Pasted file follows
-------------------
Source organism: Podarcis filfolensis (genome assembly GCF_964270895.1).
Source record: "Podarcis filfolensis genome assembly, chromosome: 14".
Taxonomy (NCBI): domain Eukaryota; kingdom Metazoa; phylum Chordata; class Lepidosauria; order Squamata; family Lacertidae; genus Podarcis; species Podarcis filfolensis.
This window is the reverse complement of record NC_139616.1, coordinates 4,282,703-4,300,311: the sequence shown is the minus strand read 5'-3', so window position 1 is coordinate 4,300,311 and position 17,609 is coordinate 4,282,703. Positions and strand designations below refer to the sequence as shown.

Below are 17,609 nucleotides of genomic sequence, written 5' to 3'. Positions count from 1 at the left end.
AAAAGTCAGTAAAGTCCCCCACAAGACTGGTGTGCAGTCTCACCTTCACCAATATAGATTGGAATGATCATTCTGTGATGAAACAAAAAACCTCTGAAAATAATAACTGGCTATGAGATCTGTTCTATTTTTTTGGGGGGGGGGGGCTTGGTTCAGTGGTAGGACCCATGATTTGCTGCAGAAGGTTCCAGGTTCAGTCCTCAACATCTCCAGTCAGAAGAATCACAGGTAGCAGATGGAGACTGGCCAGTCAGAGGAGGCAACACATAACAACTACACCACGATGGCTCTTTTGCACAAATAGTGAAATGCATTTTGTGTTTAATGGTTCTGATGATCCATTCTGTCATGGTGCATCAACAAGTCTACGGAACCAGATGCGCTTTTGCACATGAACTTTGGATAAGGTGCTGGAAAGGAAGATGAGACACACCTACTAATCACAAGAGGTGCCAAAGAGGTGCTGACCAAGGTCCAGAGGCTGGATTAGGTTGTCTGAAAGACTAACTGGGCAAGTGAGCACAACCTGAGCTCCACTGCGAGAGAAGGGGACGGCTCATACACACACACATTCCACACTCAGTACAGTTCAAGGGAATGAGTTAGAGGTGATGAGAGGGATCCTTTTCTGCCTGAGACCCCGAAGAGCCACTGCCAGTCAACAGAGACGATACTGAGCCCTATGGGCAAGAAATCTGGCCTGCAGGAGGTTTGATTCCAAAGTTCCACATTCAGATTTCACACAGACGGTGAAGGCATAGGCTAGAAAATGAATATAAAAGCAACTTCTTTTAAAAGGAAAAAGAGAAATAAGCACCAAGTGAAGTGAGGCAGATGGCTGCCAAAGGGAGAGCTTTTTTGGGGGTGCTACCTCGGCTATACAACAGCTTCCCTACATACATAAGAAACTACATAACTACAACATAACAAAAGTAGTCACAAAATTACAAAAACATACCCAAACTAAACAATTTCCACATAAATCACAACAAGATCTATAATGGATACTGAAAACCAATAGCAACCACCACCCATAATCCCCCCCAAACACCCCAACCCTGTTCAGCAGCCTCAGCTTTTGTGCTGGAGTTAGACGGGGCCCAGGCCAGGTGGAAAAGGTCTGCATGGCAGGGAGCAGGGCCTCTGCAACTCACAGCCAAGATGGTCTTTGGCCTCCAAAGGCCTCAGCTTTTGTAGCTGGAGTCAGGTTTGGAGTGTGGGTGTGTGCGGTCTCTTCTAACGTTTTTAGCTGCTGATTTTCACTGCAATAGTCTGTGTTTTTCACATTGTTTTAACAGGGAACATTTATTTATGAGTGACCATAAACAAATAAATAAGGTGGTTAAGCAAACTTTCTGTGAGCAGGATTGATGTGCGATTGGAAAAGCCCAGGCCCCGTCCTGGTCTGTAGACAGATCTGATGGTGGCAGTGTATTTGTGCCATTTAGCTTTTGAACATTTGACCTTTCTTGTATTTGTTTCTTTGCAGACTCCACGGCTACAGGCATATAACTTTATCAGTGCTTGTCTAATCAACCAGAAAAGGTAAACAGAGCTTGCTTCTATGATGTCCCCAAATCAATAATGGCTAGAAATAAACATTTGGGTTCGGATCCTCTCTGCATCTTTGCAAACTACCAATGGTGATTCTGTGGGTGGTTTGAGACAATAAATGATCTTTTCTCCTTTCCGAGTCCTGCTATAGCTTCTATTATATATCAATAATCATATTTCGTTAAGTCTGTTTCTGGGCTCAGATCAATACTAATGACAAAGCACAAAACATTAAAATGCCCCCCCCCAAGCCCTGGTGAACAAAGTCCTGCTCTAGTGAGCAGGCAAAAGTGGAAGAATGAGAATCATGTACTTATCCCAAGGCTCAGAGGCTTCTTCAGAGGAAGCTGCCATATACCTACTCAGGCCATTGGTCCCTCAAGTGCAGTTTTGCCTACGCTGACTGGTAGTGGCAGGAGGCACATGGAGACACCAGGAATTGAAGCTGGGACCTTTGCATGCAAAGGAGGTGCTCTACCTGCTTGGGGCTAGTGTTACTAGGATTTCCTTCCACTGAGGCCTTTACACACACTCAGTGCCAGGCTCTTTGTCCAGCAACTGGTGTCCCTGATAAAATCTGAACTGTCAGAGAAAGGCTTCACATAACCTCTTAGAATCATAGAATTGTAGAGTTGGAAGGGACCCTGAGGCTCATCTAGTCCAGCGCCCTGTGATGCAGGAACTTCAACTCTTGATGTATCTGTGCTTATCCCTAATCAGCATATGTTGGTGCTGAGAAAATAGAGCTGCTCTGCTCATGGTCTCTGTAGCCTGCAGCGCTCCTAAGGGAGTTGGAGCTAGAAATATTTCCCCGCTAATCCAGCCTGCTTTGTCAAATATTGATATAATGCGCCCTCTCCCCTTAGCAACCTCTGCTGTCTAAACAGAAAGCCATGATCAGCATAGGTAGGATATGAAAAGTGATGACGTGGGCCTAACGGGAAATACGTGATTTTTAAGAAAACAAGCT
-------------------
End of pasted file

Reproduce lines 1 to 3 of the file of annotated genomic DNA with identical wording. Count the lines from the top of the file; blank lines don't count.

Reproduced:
Source organism: Podarcis filfolensis (genome assembly GCF_964270895.1).
Source record: "Podarcis filfolensis genome assembly, chromosome: 14".
Taxonomy (NCBI): domain Eukaryota; kingdom Metazoa; phylum Chordata; class Lepidosauria; order Squamata; family Lacertidae; genus Podarcis; species Podarcis filfolensis.